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May 27, 2020, 11:07 a.m. EDT

America’s threat to delist Chinese companies could make everybody better off

Chinese firms might submit to greater scrutiny by the U.S. auditing agency to gain credibility with investors

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By Shang-Jin Wei

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While one can see how delisting Chinese companies could reduce these U.S. entities’ profits or global competitiveness, the potential impact on American investor interests is less clear-cut.

On one hand, excluding firms that commit accounting fraud is obviously good for U.S. investors. On the other hand, accounting fraud is rather rare, and the risk of it tends to be outweighed by the sustained, sometimes market-beating returns that many U.S.-listed Chinese firms offer investors. Delisting them therefore could mean foregoing sound investment opportunities for U.S. investors.

Moreover, PCAOB oversight is not the only way to discover accounting problems. Many short-selling companies specialize in investigating and uncovering fake profits or bogus growth figures, and they sometimes are more thorough and creative than the PCAOB.

For example, the short seller Muddy Waters recently uncovered accounting fraud committed by Luckin Coffee  , a U.S.-listed Chinese company, by sending investigators to visit its physical stores. Luckin’s bosses are now under criminal investigation in both China and the United States.

Strengthen PCAOB’s bargaining position

Given that the U.S. has a vibrant short-selling industry to keep listed companies in line, it is understandable that some observers would object to a forceful and disorderly delisting that could inflict big losses on those holding U.S.-traded shares. But the choice is not between doing nothing and delisting all Chinese firms. The more likely outcome of the new U.S. law is that it will strengthen the PCAOB’s bargaining position vis-à-vis foreign authorities.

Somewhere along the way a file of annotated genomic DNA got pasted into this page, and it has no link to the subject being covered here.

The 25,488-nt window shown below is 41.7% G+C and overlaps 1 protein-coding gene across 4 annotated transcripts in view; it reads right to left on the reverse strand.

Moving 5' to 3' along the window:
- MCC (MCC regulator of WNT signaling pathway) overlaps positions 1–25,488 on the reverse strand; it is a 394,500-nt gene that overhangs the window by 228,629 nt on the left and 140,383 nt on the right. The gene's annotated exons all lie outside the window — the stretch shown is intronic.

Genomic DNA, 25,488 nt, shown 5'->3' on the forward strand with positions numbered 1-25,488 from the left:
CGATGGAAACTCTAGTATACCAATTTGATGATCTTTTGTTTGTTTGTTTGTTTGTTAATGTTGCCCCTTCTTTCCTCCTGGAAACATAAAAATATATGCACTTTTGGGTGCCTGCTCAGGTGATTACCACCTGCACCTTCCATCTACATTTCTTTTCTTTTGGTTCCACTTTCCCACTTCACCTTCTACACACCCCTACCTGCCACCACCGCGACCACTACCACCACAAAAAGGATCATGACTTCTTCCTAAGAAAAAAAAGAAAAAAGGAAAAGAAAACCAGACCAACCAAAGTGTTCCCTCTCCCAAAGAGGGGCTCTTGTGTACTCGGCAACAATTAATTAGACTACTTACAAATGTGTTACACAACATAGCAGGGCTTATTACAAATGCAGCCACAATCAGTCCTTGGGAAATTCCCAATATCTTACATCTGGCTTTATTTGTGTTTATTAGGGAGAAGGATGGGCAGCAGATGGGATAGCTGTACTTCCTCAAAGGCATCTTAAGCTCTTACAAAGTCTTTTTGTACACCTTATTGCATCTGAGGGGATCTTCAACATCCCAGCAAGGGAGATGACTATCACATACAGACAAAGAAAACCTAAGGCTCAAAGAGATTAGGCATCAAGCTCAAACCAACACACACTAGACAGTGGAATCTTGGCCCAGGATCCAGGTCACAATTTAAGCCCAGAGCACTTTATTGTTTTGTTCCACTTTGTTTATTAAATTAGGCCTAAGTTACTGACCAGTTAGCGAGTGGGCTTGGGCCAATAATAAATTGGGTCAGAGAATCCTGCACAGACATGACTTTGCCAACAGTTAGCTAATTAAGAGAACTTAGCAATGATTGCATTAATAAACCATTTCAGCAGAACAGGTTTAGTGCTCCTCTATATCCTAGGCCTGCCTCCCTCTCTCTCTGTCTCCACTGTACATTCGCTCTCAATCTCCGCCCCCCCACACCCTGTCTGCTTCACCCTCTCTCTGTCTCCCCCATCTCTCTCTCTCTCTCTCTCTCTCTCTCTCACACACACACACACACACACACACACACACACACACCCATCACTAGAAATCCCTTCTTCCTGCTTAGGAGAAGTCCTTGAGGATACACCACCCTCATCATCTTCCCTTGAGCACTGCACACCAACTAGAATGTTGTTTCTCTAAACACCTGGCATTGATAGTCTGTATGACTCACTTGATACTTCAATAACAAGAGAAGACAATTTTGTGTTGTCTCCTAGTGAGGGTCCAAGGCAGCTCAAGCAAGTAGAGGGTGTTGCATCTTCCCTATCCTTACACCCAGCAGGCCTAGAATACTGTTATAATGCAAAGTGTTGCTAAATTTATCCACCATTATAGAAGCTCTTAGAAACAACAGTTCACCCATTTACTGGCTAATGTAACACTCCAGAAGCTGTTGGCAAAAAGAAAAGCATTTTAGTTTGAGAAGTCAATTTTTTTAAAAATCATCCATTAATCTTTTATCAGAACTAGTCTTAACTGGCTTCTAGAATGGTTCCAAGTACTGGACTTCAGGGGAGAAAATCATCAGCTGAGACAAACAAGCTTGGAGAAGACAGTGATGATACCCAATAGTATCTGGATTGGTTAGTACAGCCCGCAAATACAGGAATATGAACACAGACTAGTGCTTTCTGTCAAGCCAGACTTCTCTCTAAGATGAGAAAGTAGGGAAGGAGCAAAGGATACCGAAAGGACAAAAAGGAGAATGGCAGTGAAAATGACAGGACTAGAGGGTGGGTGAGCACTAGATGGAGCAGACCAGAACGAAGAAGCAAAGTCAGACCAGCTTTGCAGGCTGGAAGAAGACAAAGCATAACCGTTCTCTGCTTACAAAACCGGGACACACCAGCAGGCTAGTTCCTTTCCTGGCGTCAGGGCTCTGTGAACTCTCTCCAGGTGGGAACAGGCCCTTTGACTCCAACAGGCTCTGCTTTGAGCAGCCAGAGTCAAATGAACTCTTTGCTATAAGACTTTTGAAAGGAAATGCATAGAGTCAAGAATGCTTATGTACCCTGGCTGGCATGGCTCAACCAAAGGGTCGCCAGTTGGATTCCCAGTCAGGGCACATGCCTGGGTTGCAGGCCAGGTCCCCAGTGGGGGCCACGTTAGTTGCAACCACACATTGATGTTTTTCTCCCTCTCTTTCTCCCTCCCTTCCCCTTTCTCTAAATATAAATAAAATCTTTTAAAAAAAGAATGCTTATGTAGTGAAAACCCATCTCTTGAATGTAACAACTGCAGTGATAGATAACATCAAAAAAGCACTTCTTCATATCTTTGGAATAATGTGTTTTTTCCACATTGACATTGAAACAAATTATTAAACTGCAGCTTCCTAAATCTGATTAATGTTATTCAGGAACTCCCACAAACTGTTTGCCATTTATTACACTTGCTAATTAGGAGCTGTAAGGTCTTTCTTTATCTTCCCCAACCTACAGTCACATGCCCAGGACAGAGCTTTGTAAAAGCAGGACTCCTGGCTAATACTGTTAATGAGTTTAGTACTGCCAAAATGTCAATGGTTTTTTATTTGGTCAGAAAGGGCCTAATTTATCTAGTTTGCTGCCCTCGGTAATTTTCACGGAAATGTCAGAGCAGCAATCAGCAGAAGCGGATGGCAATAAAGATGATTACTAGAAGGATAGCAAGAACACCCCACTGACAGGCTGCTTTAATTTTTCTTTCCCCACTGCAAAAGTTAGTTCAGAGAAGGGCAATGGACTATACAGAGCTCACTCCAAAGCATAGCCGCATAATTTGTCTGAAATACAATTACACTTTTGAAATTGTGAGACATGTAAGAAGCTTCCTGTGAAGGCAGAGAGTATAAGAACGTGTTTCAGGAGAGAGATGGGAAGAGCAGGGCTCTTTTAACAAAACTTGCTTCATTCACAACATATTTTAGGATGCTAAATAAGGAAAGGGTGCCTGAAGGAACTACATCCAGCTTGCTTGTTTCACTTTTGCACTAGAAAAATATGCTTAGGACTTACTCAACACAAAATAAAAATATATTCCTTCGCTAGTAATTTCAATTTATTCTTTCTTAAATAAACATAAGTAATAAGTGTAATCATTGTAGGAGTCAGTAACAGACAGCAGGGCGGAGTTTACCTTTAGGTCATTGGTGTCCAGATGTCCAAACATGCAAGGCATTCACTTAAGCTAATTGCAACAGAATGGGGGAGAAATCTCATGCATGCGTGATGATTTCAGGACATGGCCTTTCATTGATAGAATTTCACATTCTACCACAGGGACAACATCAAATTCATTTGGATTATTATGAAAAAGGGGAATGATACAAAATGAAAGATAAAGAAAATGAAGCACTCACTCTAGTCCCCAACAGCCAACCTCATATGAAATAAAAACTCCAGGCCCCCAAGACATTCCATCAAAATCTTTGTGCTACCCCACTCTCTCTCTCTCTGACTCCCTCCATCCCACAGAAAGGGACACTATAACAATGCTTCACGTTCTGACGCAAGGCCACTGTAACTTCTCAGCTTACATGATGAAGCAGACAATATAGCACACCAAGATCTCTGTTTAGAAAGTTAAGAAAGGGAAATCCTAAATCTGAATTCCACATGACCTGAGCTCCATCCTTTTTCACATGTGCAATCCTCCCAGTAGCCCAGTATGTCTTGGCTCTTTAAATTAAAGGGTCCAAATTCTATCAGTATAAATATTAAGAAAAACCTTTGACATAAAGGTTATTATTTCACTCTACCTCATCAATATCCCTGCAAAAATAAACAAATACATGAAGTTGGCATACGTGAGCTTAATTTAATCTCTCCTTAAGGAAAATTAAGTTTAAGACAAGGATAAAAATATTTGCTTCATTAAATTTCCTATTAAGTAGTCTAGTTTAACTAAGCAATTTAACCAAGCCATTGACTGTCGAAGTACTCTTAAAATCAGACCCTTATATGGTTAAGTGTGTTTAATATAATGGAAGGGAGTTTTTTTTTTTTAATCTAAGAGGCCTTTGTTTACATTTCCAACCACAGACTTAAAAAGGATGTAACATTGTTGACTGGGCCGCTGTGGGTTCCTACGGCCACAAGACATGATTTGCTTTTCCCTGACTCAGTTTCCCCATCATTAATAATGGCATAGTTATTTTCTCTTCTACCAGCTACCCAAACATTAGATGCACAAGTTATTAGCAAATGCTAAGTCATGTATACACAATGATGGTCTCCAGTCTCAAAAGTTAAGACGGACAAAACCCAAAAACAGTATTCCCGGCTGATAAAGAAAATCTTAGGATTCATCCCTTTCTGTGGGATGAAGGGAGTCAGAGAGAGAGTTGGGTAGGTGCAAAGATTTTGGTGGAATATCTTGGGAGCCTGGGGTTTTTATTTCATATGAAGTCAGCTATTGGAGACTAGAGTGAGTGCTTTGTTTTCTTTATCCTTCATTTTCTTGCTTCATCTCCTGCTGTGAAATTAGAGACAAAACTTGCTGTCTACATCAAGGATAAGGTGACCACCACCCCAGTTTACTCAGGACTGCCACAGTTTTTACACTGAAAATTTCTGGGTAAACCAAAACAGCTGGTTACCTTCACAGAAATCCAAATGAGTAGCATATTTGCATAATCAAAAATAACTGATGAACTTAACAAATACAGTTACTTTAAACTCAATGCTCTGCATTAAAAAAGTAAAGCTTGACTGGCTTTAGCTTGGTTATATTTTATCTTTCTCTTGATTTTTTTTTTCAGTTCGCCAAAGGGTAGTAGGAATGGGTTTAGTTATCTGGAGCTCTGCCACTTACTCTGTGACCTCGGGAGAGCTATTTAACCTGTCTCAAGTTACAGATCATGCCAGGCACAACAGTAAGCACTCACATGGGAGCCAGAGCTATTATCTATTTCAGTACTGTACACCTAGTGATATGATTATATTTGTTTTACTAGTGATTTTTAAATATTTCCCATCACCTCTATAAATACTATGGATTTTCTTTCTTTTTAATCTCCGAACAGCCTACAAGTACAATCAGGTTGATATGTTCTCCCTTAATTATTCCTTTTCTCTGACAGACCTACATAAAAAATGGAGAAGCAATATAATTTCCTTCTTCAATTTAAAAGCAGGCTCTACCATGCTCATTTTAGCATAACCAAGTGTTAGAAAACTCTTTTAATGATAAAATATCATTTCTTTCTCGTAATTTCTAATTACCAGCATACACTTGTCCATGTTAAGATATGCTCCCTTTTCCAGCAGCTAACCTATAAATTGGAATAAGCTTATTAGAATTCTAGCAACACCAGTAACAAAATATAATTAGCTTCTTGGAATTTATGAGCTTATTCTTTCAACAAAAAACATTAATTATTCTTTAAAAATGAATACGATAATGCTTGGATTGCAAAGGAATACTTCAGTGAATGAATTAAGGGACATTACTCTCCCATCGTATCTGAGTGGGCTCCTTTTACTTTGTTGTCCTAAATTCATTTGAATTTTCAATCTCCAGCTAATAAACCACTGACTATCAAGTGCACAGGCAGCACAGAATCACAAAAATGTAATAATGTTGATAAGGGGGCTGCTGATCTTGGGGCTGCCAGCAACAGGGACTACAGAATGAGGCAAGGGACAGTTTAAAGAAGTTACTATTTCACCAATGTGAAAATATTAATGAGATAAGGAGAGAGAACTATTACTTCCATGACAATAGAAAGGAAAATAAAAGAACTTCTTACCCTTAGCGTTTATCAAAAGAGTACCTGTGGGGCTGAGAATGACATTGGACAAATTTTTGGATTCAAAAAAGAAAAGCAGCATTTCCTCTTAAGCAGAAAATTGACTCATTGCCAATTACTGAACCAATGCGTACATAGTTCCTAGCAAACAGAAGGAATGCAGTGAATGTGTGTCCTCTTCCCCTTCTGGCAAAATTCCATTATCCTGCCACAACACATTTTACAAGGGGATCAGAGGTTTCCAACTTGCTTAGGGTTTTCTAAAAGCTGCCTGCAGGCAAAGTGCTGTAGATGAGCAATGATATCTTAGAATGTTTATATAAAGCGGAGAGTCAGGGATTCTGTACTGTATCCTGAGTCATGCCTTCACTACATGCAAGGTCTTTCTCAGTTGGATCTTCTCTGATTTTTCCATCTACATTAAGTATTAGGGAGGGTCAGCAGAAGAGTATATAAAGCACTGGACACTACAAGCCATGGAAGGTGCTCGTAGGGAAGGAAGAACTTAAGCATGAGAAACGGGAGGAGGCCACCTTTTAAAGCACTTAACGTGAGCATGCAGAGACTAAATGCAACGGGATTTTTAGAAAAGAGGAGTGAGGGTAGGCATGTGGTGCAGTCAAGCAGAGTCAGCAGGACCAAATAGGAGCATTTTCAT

Because many U.S.-listed Chinese firms are a dynamic part of China’s economy, one should not discount the possibility that the country’s regulators will accede to their U.S. counterparts’ requests for accounting documents sometime over the next three years, before the first delisting under the law could begin.

China may withdraw its majority state-owned firms from the U.S. market, but many private-sector companies would likely remain. Better yet, many more Chinese firms may opt for a U.S. listing precisely because it enables them to signal the credibility of their financial disclosures.

A U.S. listing has always been attractive to firms seeking visibility and foreign currency. The new law won’t diminish this. By enhancing the perceived quality of financial disclosures, listed firms may command a higher stock price, thereby reducing their costs of capital. When that happens, U.S. investors, financial institutions, and Chinese private-sector firms will all stand to gain.

Shang-Jin Wei, a former chief economist at the Asian Development Bank, is professor of finance and economics at Columbia Business School and Columbia University’s School of International and Public Affairs.

This article was published with permission of Project Syndicate America’s Delisting Threat Could Pay Off.

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